Feb 29, 2012 Phil Blackwell Uncategorized
For 20 high school basketball teams, a one-time fantasy gets transformed into sweet reality when they play the Section III championships at the Carrier Dome.
Unless your name is Dajuan Coleman or Breanna Stewart, this is, likely, the closest any of these teenagers will ever get to play on the same court where SU legends were made. That’s an allure that other venues, whether it’s Utica Auditorium or even OCC’s glorious new SRC Arena, can’t match.
At the same time, though, this set of championship games is serving as a test of sorts, to see if something much bigger will come to town.
Section III has made no secret of wanting to bring the New York State Public High School Athletic Association boys basketball championships to the Dome starting in 2014. That would be fine, except for the small fact that they’ve found a safe, secure and happy home in Glens Falls for more than 30 years.
This is the rare instance of an issue where strong, logical and compelling arguments can be made for either side, and the answer is not wrong, whichever side you fall on.
Start with the Glens Falls point of view. Since 1981, the state basketball tournament has made a nice, comfortable home there at the city’s Civic Center, evolving into a strong tradition and the biggest sporting event in that area each year.
During that time, the tournament committee, working on a volunteer basis, has turned the whole experience into something special. Ask any player or coach from any participating team, and they’ll rave about the way they were treated.
The media adds to that special feeling, too, with exemplary, all-out coverage from the local Post-Star that includes live streams of every single game, semifinals and finals. For hoops fans that can’t make the trip, it puts you there, and it’s exciting.
All of these things cover up, to some degree, the drawbacks, such as the amount of travel teams from Western New York and Long Island have to make, which does affect attendance – less than 23,000 per year in the last decade. Finding nearby lodging, or parking, near the Civic Center, can be a task, too.
Here is where Syracuse bases its argument. Finding hotel rooms would not be a problem, for sure, and at least from the Upstate perspective, it’s only a few hour’s drive, whether it’s from Albany or Buffalo. Even the Downstate schools would not have to go too far.
Don’t forget about the prestige part, either. Football players in New York already have the allure of the Dome as a final destination, and there’s no doubt basketball players (and fans) would feel the same electricity of a championship weekend in this grand venue.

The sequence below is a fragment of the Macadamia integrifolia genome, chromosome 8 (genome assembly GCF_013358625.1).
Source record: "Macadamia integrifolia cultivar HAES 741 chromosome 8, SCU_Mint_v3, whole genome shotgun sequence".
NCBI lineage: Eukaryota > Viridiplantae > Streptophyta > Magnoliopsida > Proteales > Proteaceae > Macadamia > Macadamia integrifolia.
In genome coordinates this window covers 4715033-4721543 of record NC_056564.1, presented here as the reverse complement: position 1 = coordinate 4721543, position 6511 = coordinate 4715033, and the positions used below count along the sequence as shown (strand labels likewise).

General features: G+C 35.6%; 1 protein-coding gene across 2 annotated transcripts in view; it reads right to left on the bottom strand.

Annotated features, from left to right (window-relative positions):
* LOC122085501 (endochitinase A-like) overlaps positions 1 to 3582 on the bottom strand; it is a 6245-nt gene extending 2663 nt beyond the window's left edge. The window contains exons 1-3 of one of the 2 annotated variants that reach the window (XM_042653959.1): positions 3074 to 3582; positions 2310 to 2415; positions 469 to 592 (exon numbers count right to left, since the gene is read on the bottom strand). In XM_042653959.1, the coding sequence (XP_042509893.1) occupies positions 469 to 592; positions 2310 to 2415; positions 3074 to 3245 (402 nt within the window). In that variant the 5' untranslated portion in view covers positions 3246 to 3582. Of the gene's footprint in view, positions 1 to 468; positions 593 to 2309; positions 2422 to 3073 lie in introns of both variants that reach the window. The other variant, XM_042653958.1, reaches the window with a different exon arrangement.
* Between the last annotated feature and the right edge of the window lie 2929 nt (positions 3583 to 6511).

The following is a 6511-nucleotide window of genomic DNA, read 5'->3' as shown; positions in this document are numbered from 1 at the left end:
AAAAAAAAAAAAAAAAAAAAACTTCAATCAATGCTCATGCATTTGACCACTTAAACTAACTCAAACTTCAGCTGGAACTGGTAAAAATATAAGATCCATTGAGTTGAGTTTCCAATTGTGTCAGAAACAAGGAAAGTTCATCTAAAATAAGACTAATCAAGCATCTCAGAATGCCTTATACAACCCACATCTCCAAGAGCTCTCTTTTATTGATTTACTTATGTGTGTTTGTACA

Even the tradition argument cuts two ways. Sure, everyone who’s gone to Glens Falls loves the experience, but the excitement of a new home would give the tournament a real jolt of attention that the NYSPHSAA might find difficult to ignore.
Where Syracuse suffers, at least at the outset, is in the organization and media considerations. On the former, there would be a need to be a real commitment from local officials, preferably on the same volunteer basis that has worked so well in Glens Falls, plus a willingness to foot some of the ancillary expenses. SU will, of course, need to be on board in various manners.
On the latter, there’s no way a city as large as Syracuse can make the state final four a rallying point as Glens Falls does. Casual sports fans in this area are directing their attention to SU basketball in March, and most media outlets will follow that train, leaving the high school kids behind.
Overshadowing all those considerations is (1) the fact that SU might still want NCAA tournament regional events in the future and (2) the worry that a heavily-hyped boys state final four at the Dome will completely overshadow the well-run girls event at Troy’s Hudson Valley Community College.
Needless to say, it’s a lot for the 11-person state basketball committee to consider when, in May, Section III officials are set to make their case to bring the big show to the Dome, while Section II officials will argue for Glens Falls tradition and continuity.
Before all that, though, the folks here have to make sure it can run a smaller-scale event like the Section III finals with efficiency and confidence. Otherwise, all the arguments to go for something bigger will collapse.
Plenty is at stake when the area’s top boys and girls hoops teams clash for championship banners. And as it turns out, a lot is on the line for the adults, too, especially those who want to see big-time basketball later in the month of March.
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